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Safe travel for your dogs
by Nick Mays

THE SAFE transportation of dogs has never been such an important issue as it is at the present time with exhibitors planning to travel to shows up and down the country as the show season unfolds.

So, what are your options on transportation of dogs?

Well, most of us drive to shows, or to take dogs for mating, or even to make family visits.
The usual way of confining a dog or dogs in your car is to have a metal guard dividing the rear of the car from the back seats, thus allowing the dogs their own enclosed area. Such dog guards may be bought cheaply from most motoring supply stores, and some cars even include them in the purchase price as optional extras.

The next method is to place the dog or dogs in a crate. To the uninitiated, 'crate' may conjure up images of a wooden box, nailed shut, and hardly suitable for holding an animal.
But dog crates are quite another matter; most are made of hard, durable plastic or metal, with doors made of strong plastic or metal bars, which secure tightly in place. A good crate should also have plenty of ventilation holes set around it, thus to enable to dog to feel comfortable and get maximum ventilation during a car journey.

Equally, however, the owner should be aware that cars can get very hot very quickly during even the shortest of journeys. So precautions should be taken to keep the car interior itself as cool as possible for dogs, especially those confined in crates. Needless to say, fresh drinking water should always be available for the dogs.

Again, dog crates can be purchased easily from specialist suppliers, many of who advertise regularly within OUR DOGS or have trade stands at shows.

i also know of exhibitors who have purchased electric cool boxes which can be plugged into the accessory sockets in cars, These can be used to keep damp towels cool for use in emergencies or to keep drinking water cold on long hot journeys.

Of course, there are some dog owners who are members of a rare breed which may not have a car or even be able to drive, and might rely on either the generosity of friends to drive them and their dogs to shows, or else brave public transport.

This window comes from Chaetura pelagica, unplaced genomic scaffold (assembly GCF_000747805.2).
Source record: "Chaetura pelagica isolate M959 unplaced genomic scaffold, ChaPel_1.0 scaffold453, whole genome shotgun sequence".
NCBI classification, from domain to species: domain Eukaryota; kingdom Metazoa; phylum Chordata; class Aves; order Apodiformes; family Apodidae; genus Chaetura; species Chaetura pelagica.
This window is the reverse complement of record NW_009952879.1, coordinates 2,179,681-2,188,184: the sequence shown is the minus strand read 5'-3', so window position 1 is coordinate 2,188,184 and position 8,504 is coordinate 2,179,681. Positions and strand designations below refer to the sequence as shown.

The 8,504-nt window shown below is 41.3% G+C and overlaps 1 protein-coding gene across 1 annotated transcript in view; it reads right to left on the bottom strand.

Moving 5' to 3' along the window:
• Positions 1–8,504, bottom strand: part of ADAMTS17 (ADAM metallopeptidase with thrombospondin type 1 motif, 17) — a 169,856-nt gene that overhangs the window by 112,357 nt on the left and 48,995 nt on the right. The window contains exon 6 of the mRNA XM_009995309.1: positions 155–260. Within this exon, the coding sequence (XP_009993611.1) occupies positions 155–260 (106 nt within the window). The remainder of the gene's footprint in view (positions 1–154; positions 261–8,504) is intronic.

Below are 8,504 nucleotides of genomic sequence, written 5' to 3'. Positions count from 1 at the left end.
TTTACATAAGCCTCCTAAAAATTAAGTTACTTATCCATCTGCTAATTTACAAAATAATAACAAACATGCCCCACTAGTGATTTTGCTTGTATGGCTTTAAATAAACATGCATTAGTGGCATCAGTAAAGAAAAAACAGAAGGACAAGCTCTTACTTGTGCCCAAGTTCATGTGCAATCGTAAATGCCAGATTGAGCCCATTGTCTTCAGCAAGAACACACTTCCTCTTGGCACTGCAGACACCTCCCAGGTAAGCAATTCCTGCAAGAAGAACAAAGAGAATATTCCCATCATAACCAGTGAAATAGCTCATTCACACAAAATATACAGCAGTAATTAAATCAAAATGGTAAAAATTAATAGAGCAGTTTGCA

Each rail company, bus company or tram company have their own policy on dogs (or cats) being carried on their vehicles. Generally speaking, a dog will travel for a minimum set fare, but should be kept on the floor, not on the seats and should not cause a nuisance to other passengers.

If you are embarking on a significant journey by public transport, then it is always best to contact the appropriate transport company on your planned route and ascertain their policy on the carrying of animals.

Sea dogs

Ferries are often used to travel from the UK to other countries, or for 'short hops' from the British mainland to nearby islands. Dogs are generally allowed to travel on ferries, but most ferry companies expect them to remain confined in their owner' car or in a special animal holding area below decks. As with public transport, it is always advisable to check with ferry companies on their animal transportation policy and fare structure.

Air today, gone tomorrow...

Air travel is no longer the pursuit of the seriously rich or non-dog owners. The advent of the Pets Travel Scheme has made it possible for dog exhibitors to take their dogs by plane or ferry virtually anywhere in mainland Europe, and also Australia, New Zealand and Japan.

Obviously, it is necessary to be fully aware of the requirements of the PETS scheme, as dogs will need to be microchipped and then vaccinated against rabies and blood tested before they are allowed to travel. The Home Office website dedicated to the PETS scheme is a useful starting point, or most vets hold a list of the requirements.

Aeroplanes will usually only allow dogs to be carried in the hold (albeit a heated section) and then they must be confined in a suitable airline approved animal crate. These may be purchased from specialist airline shippers. Similarly, if you are exporting a dog, you will need to enlist the services on an approved animal carrier, who will advise on the suitable crate in which the dog must be transported, together with all the necessary documentation.

Finally, it is always advisable, in these days of Breed Specific legislation, to check out the laws in individual countries pertaining to certain breeds of dog and whether or not the import of these breeds is permitted.